A 1031 exchange is a real estate investment tax strategy that allows an investor to sell an investment property in exchange for a new property while deferring any capital gains tax. In order to do a 1031 exchange, there are a few rules to abide.
What Are the 1031 Exchange Rules for 2020?
1. Time Restrictions
The exchange starts on the earliest date associated with either of the following:
• The date ownership is reassigned to the buyer
• The date the deed records
Moreover, it ends on the earliest date associated with either of the following:
• The date your return is due (including extensions)
• 180 days after the exchange begins
2. Title Rule
This 1031 exchange rule requires the taxpayers listed on the new property to be those who were listed on the old property.
3. Intermediary Requirement
A property owner looking to do a 1031 exchange cannot have access to the funds in between the sale of the old property and the purchase of the new property. To fulfill the procedure, a qualified intermediary, who is an independent third party, must be used.
4. Reverse Exchange
As one type of real estate 1031 exchange, a reverse exchange does not allow an investor to own both the properties. A property cannot be the one you are buying and the one you are selling, at the same time.
5. Reinvestment Requirements
You have the option of doing a partial exchange instead of reinvesting 100% of the proceeds into another property.
6. Like-Kind Property
Under the like-kind requirement, the property you purchased and the property you sold must be like-kind. Meaning the two properties must categorize as property held for use in trade, business, or investment. It does not apply to personal use properties such as a second home or vacation home.
How to Do a 1031 Exchange
1. Find a Qualified Intermediary
According to the Internal Revenue Service (IRS), as an investor, you are not allowed to execute a 1031 exchange on your own. It must be accomplished within the presence of an intermediary. After signing the contract with the intermediary, your right to collect any kind of profit from the money or property held by the intermediary will be partial. Note that the intermediary will not hold any title to the property.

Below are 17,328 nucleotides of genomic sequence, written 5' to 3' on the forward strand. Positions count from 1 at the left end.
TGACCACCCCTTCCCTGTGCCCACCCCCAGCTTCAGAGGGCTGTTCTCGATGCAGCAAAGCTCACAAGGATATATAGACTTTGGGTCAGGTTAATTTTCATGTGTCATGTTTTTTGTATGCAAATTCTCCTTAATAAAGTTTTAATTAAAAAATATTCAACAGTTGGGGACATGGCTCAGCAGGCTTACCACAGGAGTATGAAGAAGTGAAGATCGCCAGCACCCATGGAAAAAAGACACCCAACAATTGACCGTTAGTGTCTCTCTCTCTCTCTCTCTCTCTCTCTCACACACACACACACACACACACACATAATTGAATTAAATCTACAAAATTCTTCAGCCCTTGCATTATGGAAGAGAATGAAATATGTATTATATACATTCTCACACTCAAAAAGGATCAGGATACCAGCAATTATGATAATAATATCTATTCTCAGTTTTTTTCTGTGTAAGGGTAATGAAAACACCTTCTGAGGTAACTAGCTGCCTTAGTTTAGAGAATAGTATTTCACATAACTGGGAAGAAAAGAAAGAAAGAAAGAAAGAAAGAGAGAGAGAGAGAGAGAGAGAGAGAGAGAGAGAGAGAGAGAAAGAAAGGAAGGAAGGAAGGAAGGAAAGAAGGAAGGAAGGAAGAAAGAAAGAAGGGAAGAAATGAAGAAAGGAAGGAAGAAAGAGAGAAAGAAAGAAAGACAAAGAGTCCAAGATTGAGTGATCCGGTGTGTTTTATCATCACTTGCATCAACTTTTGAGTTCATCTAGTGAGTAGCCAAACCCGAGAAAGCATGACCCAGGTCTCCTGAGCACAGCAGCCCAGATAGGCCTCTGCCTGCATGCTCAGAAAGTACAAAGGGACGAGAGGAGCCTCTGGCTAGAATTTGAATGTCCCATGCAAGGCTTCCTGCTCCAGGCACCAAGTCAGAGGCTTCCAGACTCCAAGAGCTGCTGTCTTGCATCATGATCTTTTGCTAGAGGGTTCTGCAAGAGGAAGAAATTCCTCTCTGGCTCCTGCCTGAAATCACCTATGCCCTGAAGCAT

Choosing the right qualified intermediary is important. The intermediary will work on your behalf to sell the original property, execute the necessary transactions, purchase the replacement property, and more, in order to qualify for a 1031 exchange.
2. Add a Cooperation Clause in your Sales Contract
After you have found a buyer for your old property, you need to ensure to include an addendum declaring that you propose to use the property as part of a 1031 exchange in the contract. In this case, the buyer will not incur any liability or additional expense.
3. Provide a Copy of the Sales Contract to Your Qualified Intermediary
Once you and the buyer agree to the terms and conditions of the sales contract, you need to submit a copy of the sales contract including the contact number of the lawyer conducting the settlement to the intermediary. This is necessary as it will allow the intermediary to prepare documents like the Notification of Assignment, Exchange and Account Agreement, Assignment of Contract, and the Escrow Account Agreement. These documents will be signed and delivered before the completion of the settlement.
4. Exchange Funds Need to be Transferred to an Exchange Account
You will not have ownership of the funds, according to the IRS. Instead, the intermediary will hold the sale proceeds until the exchange is completed. The funds will be wired to an escrow account until then.
5. Nominate a Replacement/New Property within 45 Days
Once the sale of your old property is close, you have 45 days to find a new property. The qualified intermediary will help you identify properties. When you have chosen the properties, you need to identify each one of them in writing. On the other hand, if you aren’t able to identify the replacement property within 45 days, you are not allowed to identify new properties.
6. Close the Deal on the New Property
Once you have identified the replacement property, you have 180 days to complete a 1031 exchange. Hence, you are advised to get started as early as possible from the closing of your relinquished property.
1031 exchanges can be tricky when it comes to investing in real estate. It is important that you find the right qualified intermediary, be diligent in sticking to deadlines, and make sure that all your legal documents are correctly reported to the IRS.
If you are interested in learning more about how to do a 1031 exchange, Join the Crowd at 1031 Crowdfunding today.